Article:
Services such as Mendeley, Academia.edu and ResearchGate promise to transform research: they connect researchers in collaborative digital environments, provide venues for publication, and develop alternative metrics for measuring impact and reputation. Backed by venture capital, these services have seen considerable growth during the last years. But will they turn out to be financially sustainable?
We provide a quick glance at the prospective business models of three academic social networking services.
What is the business model of Mendeley?
Mendeley is both a desktop reference management app and an online community which offers its users one gigabyte free cloud storage for publications and added forums for sharing and discussing research. So far its 2 million members have shared over 336.000 documents, and are organised in over 203.000 more or less active research groups. The platform serves two interrelated customer segments with distinct offers. The individual researcher is served with a freemium model, users can upgrade their cloud space for a monthly fee starting at 4,99 USD. In addition, since May 2012 Mendeley partners with information management services provider SWETS for the Mendeley Institutional Edition which offers real-time analytics to libraries for a fee. So far Mendeley and SWETS have secured partnerships with a number of institutions, among them VTT Technical Research Centre of Finland, the University of Pittsburgh, the Forestry and Fisheries Research Council of Japan and the University of Western Ontario. While specific numbers are hard to come by, Mendeley’s CEO claimed in August 2012 that the business generates ‘tens of thousands of dollars per month in revenue.’ Notably, Mendeley has opened its API for programmers who build third-party apps on top of the data generated across the platform. One result of that open strategy is ImpactStory, an app that offers individual researchers the option to calculate their impact factor using alternative metrics which weigh citations with document views across repositories and mentions on social media.
Update: See Elsevier bought Mendeley
What is the business model of Academia.edu?
Academia.edu is a platform where academics can build a personal profile page, follow other researchers in their field, upload documents and discover recently published research. The platforms interface is deliberately designed for better self-promotion and building the personal brand of the individual academic. The profile page is highly customisable and prominently offers a dashboard with access statistics. The service is free of charge to its over 2 million users and does not offer any premium services or institutional memberships. However, CEO Richard Price expressed his belief that the business will generate revenue in the future by providing ‘trending research data to R&D institutions that can improve the quality of their decisions by 10-20%.’ Price envisions developing an algorithm which “would tell an R&D company which are the most impactful papers in a given research area in the last 24 hours, 7 days, 30 days, or any time period’.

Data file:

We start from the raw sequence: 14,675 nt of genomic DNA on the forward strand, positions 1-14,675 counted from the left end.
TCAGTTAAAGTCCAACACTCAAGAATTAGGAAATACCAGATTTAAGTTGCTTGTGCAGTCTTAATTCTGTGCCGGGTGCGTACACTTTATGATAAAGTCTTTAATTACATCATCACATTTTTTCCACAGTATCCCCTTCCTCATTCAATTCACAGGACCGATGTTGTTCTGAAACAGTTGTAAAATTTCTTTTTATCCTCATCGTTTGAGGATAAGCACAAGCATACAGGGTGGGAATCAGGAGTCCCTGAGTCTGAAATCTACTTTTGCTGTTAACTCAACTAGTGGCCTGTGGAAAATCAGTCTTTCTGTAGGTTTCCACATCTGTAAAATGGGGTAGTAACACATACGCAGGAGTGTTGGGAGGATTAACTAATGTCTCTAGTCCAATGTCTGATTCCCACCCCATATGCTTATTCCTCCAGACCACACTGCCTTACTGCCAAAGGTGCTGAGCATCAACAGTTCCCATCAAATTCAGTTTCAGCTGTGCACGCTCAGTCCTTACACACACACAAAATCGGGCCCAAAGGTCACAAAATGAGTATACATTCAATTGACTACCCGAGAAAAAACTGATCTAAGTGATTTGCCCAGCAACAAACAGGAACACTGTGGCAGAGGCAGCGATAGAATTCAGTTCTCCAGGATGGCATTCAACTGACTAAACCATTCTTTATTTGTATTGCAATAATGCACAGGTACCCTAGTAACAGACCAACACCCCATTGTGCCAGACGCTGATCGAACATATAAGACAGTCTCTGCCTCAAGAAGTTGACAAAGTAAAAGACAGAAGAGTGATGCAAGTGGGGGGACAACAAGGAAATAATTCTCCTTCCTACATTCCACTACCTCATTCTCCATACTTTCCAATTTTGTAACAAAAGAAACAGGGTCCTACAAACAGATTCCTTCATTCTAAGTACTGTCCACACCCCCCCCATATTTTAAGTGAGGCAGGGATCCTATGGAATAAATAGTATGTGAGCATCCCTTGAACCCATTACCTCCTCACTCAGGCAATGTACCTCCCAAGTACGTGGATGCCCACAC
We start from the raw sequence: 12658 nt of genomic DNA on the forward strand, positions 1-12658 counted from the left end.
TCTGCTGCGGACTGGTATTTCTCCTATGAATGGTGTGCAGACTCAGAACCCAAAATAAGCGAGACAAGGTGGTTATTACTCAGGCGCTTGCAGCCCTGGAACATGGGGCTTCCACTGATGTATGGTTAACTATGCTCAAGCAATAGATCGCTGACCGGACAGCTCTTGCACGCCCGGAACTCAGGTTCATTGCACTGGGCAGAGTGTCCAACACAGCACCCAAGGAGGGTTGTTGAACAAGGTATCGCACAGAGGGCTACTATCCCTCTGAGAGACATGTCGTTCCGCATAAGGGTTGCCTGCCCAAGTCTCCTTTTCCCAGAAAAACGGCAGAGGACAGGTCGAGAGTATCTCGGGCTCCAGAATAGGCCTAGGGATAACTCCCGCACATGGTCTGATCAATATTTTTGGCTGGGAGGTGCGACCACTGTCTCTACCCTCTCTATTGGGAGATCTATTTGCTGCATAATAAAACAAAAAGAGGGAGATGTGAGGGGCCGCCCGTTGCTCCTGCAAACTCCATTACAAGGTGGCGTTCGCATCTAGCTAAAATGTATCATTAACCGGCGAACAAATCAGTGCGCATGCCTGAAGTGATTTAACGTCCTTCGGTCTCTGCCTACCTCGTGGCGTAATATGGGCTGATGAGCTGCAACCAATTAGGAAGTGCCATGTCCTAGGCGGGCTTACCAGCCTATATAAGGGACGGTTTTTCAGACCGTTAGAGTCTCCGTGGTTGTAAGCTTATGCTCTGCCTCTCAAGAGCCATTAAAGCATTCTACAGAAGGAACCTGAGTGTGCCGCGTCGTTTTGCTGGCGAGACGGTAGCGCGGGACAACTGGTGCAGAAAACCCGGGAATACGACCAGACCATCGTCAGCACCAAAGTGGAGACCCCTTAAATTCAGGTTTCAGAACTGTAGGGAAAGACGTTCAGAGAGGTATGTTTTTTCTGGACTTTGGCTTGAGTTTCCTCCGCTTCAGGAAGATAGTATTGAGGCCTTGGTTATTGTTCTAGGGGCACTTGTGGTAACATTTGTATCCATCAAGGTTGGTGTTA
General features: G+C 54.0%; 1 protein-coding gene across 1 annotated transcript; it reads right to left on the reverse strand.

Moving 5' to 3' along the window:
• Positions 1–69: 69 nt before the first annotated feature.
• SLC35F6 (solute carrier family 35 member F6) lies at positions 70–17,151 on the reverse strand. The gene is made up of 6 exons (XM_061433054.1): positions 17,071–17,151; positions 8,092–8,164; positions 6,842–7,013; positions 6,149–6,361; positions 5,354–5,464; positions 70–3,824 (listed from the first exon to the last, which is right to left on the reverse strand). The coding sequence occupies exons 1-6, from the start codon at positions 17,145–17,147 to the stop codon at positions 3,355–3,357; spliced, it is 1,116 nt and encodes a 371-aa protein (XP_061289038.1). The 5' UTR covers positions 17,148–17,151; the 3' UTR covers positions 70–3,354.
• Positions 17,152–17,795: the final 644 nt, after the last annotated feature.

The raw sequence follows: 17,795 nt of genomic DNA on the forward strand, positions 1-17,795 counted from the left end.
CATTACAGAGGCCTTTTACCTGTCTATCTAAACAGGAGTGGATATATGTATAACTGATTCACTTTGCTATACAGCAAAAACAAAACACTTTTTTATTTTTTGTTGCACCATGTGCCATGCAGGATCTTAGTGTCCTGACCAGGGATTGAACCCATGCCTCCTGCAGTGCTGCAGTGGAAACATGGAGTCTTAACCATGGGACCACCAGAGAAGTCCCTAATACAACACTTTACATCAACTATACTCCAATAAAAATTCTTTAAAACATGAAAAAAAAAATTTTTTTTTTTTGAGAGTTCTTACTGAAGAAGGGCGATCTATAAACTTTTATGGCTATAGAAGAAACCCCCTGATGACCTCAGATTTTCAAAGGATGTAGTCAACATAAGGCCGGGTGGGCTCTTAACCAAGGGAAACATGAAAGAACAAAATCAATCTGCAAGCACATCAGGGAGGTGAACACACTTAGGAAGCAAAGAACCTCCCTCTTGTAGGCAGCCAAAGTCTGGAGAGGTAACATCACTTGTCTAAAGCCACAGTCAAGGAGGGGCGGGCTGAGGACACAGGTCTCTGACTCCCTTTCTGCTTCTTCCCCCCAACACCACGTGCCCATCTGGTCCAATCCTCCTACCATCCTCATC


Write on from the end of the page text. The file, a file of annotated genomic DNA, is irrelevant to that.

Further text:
What is the business model of ResearchGate?
ResearchGate‘s marketing claim “For Scientists” makes unambigously clear which portion of academia the platform is hoping to serve. So far this aim is met with success, the overwhelming share of the platforms 2.4 million users works in medicine, biology, chemistry, engineering or computer science. Yet there is also a small number of social scientists and humanities scholars using the platform to network, collaborate, and publish. As a significant differentiating factor to the other networks, ResearchGate offers the option to publish raw data and media files in order to facilitate collaboration and stimulate discussion. ResearchGate also boasts its own proprietary reputation metric, the RG score. The score represents the user’s activites across the platform, taking into account material published, questions posed, answers provided, and followers attracted, but is also ‘based on how the rest of the community interacts with their content, how often, and who it is that’s interacting.’ However, the impact ResearchGate’s users might have outside the platform is not represented. How does ResearchGate hope to make money? The platform offers universities and corporations the option to post job listings for free, but generates revenue by charging between 100 and 300 USD for increased visibility. Current job offers range from NASA to Novartis, but future plans also include marketing products and services directly to ResearchGate users. As Bloomberg reports, ‘the company will introduce a service that lets conference marketers pay to promote events and another for companies that want to advertise products, devices, books and services to scientists’.
In summary, judging from its recent partnership with SWETS, Mendeley seems to want to move from a desktop app with added social network functions towards a multi-sided platform business. ResearchGate and Academia.edu seem to compete with different offers for the same limited audience in the ‘hard’ sciences, access to which they want to sell to third parties. Which of these models will turn out to generate enough revenue for investors to not pull the plug remains to be seen. However, all three business models ultimately rely on valorising the free user labour of academics – a model which, at least in the humanities and the social sciences, has lately generated considerable debate (pdf) over its potentially exploitative dimensions.